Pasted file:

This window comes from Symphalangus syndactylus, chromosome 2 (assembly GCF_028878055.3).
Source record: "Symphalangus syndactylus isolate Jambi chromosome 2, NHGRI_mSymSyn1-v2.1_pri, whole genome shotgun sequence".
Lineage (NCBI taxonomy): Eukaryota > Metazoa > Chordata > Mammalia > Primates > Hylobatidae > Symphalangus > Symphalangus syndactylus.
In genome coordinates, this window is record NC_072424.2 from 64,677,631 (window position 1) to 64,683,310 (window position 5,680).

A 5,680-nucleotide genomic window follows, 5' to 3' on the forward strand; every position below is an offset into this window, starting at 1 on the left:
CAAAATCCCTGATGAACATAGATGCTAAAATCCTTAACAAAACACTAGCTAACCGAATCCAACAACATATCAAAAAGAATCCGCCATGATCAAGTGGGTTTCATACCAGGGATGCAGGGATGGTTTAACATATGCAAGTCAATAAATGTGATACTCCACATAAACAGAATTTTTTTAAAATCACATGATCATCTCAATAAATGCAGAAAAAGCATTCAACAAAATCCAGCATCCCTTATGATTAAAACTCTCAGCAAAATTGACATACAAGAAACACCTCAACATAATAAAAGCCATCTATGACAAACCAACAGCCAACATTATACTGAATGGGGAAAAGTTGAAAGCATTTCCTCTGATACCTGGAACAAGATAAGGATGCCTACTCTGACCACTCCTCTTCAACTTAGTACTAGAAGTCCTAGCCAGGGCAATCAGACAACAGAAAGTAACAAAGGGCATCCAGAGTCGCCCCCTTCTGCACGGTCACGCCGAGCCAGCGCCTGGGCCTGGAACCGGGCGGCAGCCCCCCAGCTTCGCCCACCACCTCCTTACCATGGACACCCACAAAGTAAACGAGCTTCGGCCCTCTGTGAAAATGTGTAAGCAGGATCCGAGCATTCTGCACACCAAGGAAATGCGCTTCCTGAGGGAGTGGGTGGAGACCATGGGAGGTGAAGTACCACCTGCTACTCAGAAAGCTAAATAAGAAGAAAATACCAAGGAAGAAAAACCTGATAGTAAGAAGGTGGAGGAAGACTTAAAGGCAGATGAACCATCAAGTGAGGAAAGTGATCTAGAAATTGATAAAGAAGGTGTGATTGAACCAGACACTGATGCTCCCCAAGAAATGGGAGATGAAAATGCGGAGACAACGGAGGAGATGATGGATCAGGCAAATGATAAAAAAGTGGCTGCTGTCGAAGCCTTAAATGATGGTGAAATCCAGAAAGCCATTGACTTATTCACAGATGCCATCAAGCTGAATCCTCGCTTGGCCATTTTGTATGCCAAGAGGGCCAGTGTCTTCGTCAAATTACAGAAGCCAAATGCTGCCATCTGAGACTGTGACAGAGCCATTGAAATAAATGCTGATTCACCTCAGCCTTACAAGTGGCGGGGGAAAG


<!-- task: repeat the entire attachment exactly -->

This window comes from Symphalangus syndactylus, chromosome 2 (assembly GCF_028878055.3).
Source record: "Symphalangus syndactylus isolate Jambi chromosome 2, NHGRI_mSymSyn1-v2.1_pri, whole genome shotgun sequence".
Lineage (NCBI taxonomy): Eukaryota > Metazoa > Chordata > Mammalia > Primates > Hylobatidae > Symphalangus > Symphalangus syndactylus.
In genome coordinates, this window is record NC_072424.2 from 64,677,631 (window position 1) to 64,683,310 (window position 5,680).

A 5,680-nucleotide genomic window follows, 5' to 3' on the forward strand; every position below is an offset into this window, starting at 1 on the left:
CAAAATCCCTGATGAACATAGATGCTAAAATCCTTAACAAAACACTAGCTAACCGAATCCAACAACATATCAAAAAGAATCCGCCATGATCAAGTGGGTTTCATACCAGGGATGCAGGGATGGTTTAACATATGCAAGTCAATAAATGTGATACTCCACATAAACAGAATTTTTTTAAAATCACATGATCATCTCAATAAATGCAGAAAAAGCATTCAACAAAATCCAGCATCCCTTATGATTAAAACTCTCAGCAAAATTGACATACAAGAAACACCTCAACATAATAAAAGCCATCTATGACAAACCAACAGCCAACATTATACTGAATGGGGAAAAGTTGAAAGCATTTCCTCTGATACCTGGAACAAGATAAGGATGCCTACTCTGACCACTCCTCTTCAACTTAGTACTAGAAGTCCTAGCCAGGGCAATCAGACAACAGAAAGTAACAAAGGGCATCCAGAGTCGCCCCCTTCTGCACGGTCACGCCGAGCCAGCGCCTGGGCCTGGAACCGGGCGGCAGCCCCCCAGCTTCGCCCACCACCTCCTTACCATGGACACCCACAAAGTAAACGAGCTTCGGCCCTCTGTGAAAATGTGTAAGCAGGATCCGAGCATTCTGCACACCAAGGAAATGCGCTTCCTGAGGGAGTGGGTGGAGACCATGGGAGGTGAAGTACCACCTGCTACTCAGAAAGCTAAATAAGAAGAAAATACCAAGGAAGAAAAACCTGATAGTAAGAAGGTGGAGGAAGACTTAAAGGCAGATGAACCATCAAGTGAGGAAAGTGATCTAGAAATTGATAAAGAAGGTGTGATTGAACCAGACACTGATGCTCCCCAAGAAATGGGAGATGAAAATGCGGAGACAACGGAGGAGATGATGGATCAGGCAAATGATAAAAAAGTGGCTGCTGTCGAAGCCTTAAATGATGGTGAAATCCAGAAAGCCATTGACTTATTCACAGATGCCATCAAGCTGAATCCTCGCTTGGCCATTTTGTATGCCAAGAGGGCCAGTGTCTTCGTCAAATTACAGAAGCCAAATGCTGCCATCTGAGACTGTGACAGAGCCATTGAAATAAATGCTGATTCACCTCAGCCTTACAAGTGGCGGGGGAAAG